Autopsy-Based Study of Abdominal Traffic Trauma Death after Emergency Room Arrival


We experienced the autopsy cases that the deceased was alive in emergency room on arrival. Bleeding is the leading cause of preventable death after injury. This retrospective study aimed to characterize opportunities for performance improvements identified in patients who died from traffic trauma and were considered by the quality improvement of education system. We focused the abdominal traffic trauma injury. An autopsy-based cross-sectional study was conducted. A purposive sampling technique was applied to select the study sample of 41 post-mortems of road traffic accident. 16 patients (39.0%) were abdominal trauma injury. The mean period of survival after meeting with accident was 13.5 hours, and compared abdominal trauma death was 27.4 hours longer. In road traffic accidents, the most injured abdominal organs were the liver followed by mesentery. We thought that delayed treatment was associated with immediate diagnostic imaging, and so expected to expand trauma management examination.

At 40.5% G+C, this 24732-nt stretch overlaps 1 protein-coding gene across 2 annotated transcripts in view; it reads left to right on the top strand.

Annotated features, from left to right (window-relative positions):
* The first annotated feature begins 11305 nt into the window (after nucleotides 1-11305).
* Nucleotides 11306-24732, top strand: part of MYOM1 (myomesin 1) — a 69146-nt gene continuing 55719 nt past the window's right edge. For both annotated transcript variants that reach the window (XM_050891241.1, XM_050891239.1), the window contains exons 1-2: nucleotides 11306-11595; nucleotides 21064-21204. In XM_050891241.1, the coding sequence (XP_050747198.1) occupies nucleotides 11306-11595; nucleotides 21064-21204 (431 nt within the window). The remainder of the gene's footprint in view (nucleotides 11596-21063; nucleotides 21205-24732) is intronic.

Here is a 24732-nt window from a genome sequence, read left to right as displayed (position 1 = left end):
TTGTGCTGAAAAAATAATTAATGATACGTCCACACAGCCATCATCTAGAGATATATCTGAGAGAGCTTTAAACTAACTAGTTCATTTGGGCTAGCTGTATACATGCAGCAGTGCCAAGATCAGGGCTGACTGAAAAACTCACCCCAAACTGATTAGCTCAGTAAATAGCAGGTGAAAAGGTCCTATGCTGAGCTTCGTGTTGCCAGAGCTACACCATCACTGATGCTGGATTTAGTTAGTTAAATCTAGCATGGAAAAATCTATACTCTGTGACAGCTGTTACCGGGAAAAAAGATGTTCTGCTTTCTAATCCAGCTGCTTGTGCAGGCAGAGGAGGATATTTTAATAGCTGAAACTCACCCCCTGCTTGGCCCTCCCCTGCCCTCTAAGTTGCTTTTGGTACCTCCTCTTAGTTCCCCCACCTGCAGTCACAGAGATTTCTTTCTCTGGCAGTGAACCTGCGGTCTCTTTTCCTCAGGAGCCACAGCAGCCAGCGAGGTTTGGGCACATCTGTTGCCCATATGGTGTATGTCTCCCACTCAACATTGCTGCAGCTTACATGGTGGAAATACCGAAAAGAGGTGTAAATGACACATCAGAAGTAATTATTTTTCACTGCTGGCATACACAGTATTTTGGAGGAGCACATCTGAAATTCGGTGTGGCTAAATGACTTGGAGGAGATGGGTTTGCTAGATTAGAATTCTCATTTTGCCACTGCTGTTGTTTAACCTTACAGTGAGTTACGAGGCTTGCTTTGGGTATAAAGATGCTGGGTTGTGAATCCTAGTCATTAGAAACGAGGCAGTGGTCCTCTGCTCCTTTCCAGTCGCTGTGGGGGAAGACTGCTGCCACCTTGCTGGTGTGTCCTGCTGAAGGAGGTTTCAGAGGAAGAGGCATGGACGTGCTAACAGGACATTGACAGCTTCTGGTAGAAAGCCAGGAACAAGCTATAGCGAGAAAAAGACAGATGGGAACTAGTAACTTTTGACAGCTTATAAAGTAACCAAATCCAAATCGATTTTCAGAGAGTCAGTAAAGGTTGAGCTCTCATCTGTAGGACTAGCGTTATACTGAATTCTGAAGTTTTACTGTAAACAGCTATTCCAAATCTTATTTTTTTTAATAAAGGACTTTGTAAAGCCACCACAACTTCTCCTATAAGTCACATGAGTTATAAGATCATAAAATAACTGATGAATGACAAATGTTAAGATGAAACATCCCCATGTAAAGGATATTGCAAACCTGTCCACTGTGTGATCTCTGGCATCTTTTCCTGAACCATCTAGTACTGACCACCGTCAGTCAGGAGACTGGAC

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Furukawa, S. , Morita, S. , Nishi, K. and Hitosugi, M. (2015) Autopsy-Based Study of Abdominal Traffic Trauma Death after Emergency Room Arrival. Forensic Medicine and Anatomy Research, 3, 77-81. doi: 10.4236/fmar.2015.33013.

Conflicts of Interest

The authors declare no conflicts of interest.


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